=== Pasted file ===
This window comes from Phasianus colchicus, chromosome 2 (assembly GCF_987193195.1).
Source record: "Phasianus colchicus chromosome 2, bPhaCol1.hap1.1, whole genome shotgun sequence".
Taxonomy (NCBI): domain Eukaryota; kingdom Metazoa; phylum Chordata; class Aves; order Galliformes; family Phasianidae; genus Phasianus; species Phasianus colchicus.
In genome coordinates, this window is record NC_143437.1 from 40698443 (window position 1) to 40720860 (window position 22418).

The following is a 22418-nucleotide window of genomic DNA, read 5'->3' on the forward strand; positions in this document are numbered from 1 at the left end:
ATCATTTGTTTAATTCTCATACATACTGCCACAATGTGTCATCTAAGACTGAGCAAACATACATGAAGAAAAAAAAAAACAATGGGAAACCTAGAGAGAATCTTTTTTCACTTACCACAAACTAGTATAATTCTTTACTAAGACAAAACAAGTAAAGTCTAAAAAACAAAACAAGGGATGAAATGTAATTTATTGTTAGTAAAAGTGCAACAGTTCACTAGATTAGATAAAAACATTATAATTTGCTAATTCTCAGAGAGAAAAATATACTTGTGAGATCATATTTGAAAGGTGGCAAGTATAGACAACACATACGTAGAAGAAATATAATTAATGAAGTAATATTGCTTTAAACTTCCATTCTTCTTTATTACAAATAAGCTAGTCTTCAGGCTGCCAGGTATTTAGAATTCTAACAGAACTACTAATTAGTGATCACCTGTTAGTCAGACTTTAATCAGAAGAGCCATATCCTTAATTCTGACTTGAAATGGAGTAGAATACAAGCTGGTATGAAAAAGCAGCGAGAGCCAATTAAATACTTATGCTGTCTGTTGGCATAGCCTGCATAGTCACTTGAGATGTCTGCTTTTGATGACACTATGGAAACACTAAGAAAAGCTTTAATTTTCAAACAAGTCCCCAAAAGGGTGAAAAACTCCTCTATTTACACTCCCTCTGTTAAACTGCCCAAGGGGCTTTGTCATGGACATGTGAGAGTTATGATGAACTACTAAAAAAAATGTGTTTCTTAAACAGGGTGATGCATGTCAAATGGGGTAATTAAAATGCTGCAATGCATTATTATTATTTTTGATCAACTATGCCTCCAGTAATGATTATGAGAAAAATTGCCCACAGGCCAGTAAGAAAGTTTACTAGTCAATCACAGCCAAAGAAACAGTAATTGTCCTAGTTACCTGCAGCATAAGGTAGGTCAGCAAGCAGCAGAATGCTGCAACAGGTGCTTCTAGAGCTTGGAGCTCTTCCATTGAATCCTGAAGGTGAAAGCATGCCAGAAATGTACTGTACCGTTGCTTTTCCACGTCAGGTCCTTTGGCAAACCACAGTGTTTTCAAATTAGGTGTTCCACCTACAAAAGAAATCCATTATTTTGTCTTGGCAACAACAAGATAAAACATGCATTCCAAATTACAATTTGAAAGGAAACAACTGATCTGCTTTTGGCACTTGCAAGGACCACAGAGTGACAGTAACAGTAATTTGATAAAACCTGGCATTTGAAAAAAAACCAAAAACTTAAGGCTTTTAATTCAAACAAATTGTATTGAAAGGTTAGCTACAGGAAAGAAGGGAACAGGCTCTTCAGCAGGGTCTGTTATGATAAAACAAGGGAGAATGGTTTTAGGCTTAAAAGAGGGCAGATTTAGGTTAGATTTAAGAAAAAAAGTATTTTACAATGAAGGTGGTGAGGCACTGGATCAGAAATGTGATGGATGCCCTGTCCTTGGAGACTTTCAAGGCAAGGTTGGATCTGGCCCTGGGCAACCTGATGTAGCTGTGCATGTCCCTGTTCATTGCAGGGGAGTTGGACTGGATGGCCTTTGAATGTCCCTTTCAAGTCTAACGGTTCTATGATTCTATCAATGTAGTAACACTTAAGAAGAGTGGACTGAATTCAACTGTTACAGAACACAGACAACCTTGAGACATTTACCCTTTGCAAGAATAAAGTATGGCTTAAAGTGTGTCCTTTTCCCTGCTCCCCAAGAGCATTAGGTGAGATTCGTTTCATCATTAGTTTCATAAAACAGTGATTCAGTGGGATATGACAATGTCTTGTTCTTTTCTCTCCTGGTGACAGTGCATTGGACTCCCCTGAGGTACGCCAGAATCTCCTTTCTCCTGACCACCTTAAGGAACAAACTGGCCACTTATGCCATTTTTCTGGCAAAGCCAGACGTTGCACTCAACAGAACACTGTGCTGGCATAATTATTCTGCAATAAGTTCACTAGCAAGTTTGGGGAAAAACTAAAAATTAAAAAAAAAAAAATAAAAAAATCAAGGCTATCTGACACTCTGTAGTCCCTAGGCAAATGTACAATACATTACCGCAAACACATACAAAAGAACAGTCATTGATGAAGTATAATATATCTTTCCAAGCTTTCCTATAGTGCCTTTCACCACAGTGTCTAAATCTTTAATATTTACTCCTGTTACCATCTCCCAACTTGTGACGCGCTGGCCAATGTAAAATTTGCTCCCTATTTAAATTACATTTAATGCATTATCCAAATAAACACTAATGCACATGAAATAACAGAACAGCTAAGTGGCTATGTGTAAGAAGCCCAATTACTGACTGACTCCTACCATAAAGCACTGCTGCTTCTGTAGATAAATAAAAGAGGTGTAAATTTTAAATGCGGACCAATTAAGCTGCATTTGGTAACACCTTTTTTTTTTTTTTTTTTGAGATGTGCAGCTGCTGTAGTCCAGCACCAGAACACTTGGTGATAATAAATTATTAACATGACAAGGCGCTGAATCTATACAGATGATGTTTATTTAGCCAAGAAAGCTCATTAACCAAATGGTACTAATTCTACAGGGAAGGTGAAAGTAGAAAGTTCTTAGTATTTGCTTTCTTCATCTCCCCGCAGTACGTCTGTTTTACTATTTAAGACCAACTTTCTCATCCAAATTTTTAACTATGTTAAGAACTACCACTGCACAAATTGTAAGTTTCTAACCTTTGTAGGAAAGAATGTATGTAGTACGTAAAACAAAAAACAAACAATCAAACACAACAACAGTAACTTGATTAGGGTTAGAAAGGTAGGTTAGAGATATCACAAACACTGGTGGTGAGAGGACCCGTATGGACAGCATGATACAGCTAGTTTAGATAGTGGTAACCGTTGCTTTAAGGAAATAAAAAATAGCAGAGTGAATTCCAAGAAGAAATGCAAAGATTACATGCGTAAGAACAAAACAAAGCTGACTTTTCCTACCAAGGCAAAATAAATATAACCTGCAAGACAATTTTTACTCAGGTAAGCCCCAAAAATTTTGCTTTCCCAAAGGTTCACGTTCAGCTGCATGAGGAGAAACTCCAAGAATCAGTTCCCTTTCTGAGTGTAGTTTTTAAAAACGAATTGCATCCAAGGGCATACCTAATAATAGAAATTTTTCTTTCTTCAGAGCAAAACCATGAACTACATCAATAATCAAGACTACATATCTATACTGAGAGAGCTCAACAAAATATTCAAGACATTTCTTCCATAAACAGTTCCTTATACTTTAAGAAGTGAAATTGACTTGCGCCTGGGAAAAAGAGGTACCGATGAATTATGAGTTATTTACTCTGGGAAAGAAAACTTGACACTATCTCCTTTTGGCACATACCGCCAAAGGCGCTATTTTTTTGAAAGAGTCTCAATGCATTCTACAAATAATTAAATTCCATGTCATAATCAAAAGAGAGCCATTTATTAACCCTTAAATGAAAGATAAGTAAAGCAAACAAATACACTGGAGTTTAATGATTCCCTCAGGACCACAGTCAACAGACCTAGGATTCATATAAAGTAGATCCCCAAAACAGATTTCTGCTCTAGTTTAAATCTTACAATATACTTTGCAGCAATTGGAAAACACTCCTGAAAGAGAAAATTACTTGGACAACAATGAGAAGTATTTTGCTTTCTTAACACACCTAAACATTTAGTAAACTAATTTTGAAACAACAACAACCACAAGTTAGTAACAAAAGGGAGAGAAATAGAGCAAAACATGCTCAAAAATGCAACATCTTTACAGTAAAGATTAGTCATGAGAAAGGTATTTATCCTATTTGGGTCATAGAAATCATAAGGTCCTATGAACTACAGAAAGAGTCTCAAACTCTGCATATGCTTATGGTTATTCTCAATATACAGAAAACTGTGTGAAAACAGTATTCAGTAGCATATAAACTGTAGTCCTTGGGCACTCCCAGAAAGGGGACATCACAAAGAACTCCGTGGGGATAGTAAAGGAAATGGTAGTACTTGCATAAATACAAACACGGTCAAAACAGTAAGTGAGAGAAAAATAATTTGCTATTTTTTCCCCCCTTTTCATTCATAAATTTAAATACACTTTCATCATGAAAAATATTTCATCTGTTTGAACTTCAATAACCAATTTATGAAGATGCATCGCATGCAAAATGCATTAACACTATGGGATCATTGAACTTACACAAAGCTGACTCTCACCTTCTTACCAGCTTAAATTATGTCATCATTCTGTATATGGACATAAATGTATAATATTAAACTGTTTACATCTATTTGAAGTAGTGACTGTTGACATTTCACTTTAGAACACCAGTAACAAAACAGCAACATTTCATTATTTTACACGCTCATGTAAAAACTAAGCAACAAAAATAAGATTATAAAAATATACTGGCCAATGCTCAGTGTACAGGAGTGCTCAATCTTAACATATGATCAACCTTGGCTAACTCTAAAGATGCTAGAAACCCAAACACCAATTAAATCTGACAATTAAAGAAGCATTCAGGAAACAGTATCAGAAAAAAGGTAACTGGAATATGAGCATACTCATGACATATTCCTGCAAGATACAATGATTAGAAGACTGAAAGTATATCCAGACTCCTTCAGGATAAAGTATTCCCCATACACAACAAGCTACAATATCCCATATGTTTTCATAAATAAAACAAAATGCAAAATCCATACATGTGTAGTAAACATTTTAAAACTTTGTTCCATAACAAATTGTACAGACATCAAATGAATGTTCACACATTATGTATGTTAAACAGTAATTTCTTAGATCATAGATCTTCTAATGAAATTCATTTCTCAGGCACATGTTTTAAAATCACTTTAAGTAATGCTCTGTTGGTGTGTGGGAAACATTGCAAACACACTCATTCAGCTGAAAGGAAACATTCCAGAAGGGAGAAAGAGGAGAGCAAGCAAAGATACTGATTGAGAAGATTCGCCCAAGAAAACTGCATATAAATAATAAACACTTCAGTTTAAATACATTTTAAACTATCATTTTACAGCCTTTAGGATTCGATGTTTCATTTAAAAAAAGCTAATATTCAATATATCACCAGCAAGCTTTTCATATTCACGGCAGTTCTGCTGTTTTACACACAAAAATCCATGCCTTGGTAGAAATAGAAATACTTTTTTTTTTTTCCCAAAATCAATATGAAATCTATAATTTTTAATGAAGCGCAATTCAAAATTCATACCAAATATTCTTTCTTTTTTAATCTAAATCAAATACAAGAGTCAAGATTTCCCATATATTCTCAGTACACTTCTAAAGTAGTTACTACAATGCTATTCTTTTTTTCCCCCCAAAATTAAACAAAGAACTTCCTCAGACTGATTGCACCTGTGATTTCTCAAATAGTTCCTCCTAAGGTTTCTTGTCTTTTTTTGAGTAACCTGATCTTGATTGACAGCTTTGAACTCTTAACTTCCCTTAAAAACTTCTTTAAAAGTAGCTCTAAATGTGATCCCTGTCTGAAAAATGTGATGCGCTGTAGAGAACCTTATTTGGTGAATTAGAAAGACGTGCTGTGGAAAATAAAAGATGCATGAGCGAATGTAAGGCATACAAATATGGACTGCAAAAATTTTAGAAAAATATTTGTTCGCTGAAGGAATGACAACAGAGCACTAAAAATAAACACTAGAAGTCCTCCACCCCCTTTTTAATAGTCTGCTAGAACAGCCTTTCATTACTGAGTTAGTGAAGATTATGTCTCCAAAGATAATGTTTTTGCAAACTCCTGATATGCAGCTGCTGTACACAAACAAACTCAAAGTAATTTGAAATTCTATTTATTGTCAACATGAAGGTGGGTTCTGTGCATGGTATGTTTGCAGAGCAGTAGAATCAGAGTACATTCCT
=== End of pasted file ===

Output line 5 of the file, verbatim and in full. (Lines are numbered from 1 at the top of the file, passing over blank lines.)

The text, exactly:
The following is a 22418-nucleotide window of genomic DNA, read 5'->3' on the forward strand; positions in this document are numbered from 1 at the left end: